By the second day I was alright.

Day 15: I spent a full day with the staff and founder Laurie Marker filming a "behind the scenes" little documentary for
promotional use by CCF.

One of the cheetahs chasing a lure.

Check out a video that I filmed for CCF during this trip.

Day 16: My last day at CCF, I filmed more, spent the morning wandering with a shepherd and one of the Anatolian guarding dogs out
in the bush as the herd of goats grazed. One of the important projects CCF runs, the the raising and training of livestock guarding dogs.
By placing these dogs with farmers, the are far less problems with predators eating the livestock. This in turn means those cheetahs and
leopards are not being shot by the farmers. After a long morning of filming, I also had the distinct pleasure of having lunch with the
U.S. Ambassador to Namibia, who stopped by CCF for a few hours. Afterwards, I packed up and drove north towards Etosha National Park.

It's not a great photo, but I was so excited to see my first African crested porcupine in the wild.

Check out a video that I filmed for CCF during this trip.

Day 17: Etosha National Park - self drive safari.
Arriving at the eastern gate of Etosha I made my way to the Namutoni rest camp, which is dominated by an old German fort.
This was my lodge for the evening.

Outside the Namutoni Fort.

Check out the Etosha page HERE.

Day 18: This was a long day of driving across the park and along all of the back roads. I had many great wildlife sightings,
but things were much different from the safari experience in South Africa. There were vast open plains and large herds
of grazing animals, but not quite the density or diversity as seen earlier in the trip. Nonetheless, I was very excited
because there were many different species of animals I had never seen in the wild before.

Black rhino drinking at the Okaukuejo watering hole after sunset.

Check out the Etosha page HERE.

Day 19: After getting up before sunrise, I drove another couple hundred kilometers through Etosha National Park, watching
the vast herds of animals. By noon I headed out of the park and made the 5 hour drive towards Twyfelfontein World Heritage Site.

Notice the heat waves in the photo.

Check out the Etosha page HERE.

Day 20: I spent the night in a lodge that wast built amongst the giant boulders on a mountain side.
Early in the morning I got up and drove to the Twyfelfontein World Heritage Site, which is home to a very
large number of ancient carvings. These were created by the ancient people of the area and are from 2000-6000 years old.

Even the ancient people had their own stylized art. Notice the lion has a paw at the end of his tain and the
rhino has an extra long horn (this was dipicted in all the rhino etchings).


Day 21: I drove from Twyfelfontein into the Skeleton Coast National Park and south along the coast. This is such an isolated and desolate
area that I traveled for four hours without seeing another vehicle. The coastline is full of shipwrecks and the bleached bones of countless animals.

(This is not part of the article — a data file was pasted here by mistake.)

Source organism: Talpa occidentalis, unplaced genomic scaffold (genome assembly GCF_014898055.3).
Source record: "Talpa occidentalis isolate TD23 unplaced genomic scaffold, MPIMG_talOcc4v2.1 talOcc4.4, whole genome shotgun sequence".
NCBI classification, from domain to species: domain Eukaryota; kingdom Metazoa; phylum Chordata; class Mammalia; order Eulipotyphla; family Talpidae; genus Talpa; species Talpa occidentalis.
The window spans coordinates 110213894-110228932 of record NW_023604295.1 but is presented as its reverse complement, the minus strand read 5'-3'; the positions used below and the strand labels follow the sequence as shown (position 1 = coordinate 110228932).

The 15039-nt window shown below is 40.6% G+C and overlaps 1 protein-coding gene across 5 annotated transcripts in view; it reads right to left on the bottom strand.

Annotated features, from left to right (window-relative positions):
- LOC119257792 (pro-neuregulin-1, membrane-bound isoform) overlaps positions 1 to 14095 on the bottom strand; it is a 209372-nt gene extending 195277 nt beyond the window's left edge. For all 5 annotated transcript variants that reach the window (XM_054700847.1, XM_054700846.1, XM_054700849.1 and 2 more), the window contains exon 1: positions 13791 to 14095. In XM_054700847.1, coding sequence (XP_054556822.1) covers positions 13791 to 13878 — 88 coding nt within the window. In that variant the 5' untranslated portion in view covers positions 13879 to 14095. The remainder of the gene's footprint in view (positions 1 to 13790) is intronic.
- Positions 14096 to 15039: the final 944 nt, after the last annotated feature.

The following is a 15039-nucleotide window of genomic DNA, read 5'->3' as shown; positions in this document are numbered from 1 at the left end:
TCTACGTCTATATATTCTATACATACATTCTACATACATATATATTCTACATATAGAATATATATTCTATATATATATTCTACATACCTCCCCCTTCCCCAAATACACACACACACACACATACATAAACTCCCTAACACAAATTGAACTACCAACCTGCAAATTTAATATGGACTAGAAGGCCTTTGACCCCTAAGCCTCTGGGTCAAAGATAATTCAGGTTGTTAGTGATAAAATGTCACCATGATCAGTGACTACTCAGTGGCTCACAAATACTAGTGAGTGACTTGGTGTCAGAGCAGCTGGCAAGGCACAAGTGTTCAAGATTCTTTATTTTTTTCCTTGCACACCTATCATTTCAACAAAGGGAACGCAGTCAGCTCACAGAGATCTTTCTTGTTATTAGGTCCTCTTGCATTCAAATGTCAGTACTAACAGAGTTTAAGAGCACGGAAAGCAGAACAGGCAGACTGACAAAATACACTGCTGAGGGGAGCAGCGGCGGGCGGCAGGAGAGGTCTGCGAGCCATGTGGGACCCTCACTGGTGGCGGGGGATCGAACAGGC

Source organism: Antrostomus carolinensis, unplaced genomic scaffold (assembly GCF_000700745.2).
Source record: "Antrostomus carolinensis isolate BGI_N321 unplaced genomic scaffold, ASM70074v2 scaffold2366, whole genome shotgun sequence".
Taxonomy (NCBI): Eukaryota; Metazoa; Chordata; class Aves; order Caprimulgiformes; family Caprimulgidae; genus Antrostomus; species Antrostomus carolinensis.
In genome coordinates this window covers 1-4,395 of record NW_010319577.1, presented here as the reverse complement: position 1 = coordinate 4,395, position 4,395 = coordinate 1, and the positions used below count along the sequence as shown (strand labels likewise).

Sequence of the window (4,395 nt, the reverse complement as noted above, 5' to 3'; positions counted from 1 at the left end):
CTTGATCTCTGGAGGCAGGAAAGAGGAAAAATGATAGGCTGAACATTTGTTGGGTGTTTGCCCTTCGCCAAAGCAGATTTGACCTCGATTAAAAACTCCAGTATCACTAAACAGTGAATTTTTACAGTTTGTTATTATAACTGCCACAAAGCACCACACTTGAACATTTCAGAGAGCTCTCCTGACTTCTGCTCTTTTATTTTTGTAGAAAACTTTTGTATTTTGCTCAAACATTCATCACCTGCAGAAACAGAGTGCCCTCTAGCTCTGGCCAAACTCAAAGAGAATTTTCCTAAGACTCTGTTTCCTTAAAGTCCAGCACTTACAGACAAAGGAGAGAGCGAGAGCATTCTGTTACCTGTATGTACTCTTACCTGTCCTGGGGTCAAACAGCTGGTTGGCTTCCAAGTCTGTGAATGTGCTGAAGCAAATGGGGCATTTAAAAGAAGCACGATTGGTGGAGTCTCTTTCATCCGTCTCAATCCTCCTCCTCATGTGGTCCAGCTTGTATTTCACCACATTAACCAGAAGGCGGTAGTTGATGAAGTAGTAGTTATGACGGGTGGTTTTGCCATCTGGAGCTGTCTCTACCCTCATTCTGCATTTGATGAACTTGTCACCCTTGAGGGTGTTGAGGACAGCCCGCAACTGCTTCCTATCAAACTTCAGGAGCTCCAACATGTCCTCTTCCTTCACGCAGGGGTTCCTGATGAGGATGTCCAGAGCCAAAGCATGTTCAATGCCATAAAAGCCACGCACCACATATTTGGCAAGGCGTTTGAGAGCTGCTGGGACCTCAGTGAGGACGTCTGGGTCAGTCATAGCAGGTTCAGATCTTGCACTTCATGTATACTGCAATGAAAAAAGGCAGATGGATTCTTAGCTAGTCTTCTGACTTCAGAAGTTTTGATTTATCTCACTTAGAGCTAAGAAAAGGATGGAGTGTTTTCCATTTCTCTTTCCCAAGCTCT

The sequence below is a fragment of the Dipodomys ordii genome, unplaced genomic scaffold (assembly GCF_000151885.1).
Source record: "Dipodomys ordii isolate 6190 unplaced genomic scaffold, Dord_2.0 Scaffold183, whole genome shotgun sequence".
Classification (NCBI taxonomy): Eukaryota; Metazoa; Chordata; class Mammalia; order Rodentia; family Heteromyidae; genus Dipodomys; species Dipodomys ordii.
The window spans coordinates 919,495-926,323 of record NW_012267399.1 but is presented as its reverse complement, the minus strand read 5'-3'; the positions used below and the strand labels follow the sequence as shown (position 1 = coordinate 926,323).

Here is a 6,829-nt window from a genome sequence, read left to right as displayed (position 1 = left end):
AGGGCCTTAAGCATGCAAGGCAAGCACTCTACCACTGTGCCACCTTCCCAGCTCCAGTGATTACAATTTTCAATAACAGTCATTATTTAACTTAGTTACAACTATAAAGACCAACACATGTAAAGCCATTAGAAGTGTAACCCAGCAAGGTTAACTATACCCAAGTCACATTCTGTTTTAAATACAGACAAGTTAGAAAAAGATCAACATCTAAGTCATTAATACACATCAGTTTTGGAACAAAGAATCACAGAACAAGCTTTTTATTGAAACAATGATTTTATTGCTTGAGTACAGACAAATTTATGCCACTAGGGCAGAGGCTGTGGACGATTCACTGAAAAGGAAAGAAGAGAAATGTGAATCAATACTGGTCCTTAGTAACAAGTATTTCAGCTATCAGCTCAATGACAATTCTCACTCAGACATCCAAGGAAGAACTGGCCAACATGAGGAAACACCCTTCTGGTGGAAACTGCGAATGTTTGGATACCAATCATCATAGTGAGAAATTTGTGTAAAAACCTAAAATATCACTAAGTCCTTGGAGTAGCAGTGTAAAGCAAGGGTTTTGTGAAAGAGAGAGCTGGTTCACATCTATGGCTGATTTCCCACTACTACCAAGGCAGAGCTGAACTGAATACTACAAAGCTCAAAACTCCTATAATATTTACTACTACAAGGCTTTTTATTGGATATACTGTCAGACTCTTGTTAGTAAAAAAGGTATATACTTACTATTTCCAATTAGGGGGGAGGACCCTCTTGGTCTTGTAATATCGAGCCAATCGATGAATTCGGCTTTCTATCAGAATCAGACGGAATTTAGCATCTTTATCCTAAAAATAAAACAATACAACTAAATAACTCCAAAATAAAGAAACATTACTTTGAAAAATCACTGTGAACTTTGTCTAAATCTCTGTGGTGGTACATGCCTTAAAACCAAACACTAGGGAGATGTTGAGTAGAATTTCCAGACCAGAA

I eventually made my way, 9 hours later, to Walvis Bay.

One of the many shipwrecks along the coast.

Day 22: This morning I went kayaking out at the point of Walvis Bay with about 10,000 cape fur seals. I also saw a number of
heavy sided dolphins in the water, as well as jackals and flamingos on the beach.

The sea lions did not care about the kayak and I could get quite close.

To see the video of the kayaking trip click HERE.

Day 23: Spending the night in Walvis Bay, I woke up the next morning and rode approximately 80km into the Namib Desert on an ATV.
My guide, Fanie Du Preez, showed me the "Sea of Sand" and some of the remains of the lost inhabitants, thousands of years old.
We drove for about 8 hours through the desert, I was tired, sunburned, covered in sand and completely happy.

One of the many skeletons we found sticking out the the rock and the sand.

Check out the Sea of Sand page HERE.

Day 24: Driving from Walvis Bay, I headed east with a group towards Sossuvlei. Most of the day was spent driving.
We stayed at incredible desert camp with permanent tents, which were much more like small lodge rooms.

One of the old cars outside of the Solitaire Rest Stop.

Check out the Sea of Sand page HERE.

Day 25: Waking up before dawn, we drove into the national park and down an ancient riverbed into the middle of the Namib Desert
and the endless sea of sand dunes. Once we got to the parking lot, we had to take a 4x4 deeper into the park. We then proceeded to climb
"Big Daddy" considered to be one of the largest dunes in the world. It seemed almost like mountain climbing by the time we got to the top.
After the victory of ascent, we made our way down the side of the dune into Dead Vlei, an ancient marsh dried up thousands of years ago.
The ground is baked and cracked with ancient dead camel thorn trees sticking out of it. The red sand dunes in the background only adds to the
surreal look of the place. After making our way out of the Dead Vlei, we hid under the living trees of Sossusvlei to have lunch. The temperature
reached 108 degrees that day. We eventually made our way back to the desert camp and I promptly left again to take a scenic flight of the desert,
which is the BEST scenic flight I have ever taken.

Click HERE to watch the scenic flight.

Walking along the ridge of "Big Daddy".

Check out the Sea of Sand page HERE.

Day 26: I met with some of the people form the Solitaire Guest Farm and the Naankuse foundation, another group
working to save cheetahs and other carnivores in their natural habitats. We spent a while radio tracking wild cheetahs
and discussed the potential of RSF helping to support their efforts. After this early morning adventure, it was another long day of driving,
about 7 hours back to Windhoek.

A family of meerkats came to greet us as we pulled into the Solitaire Guest Farm.

Day 27: Back in Windhoek, I shopped at one of the local craft markets before my flight from Windhoek to Maun, Botswana to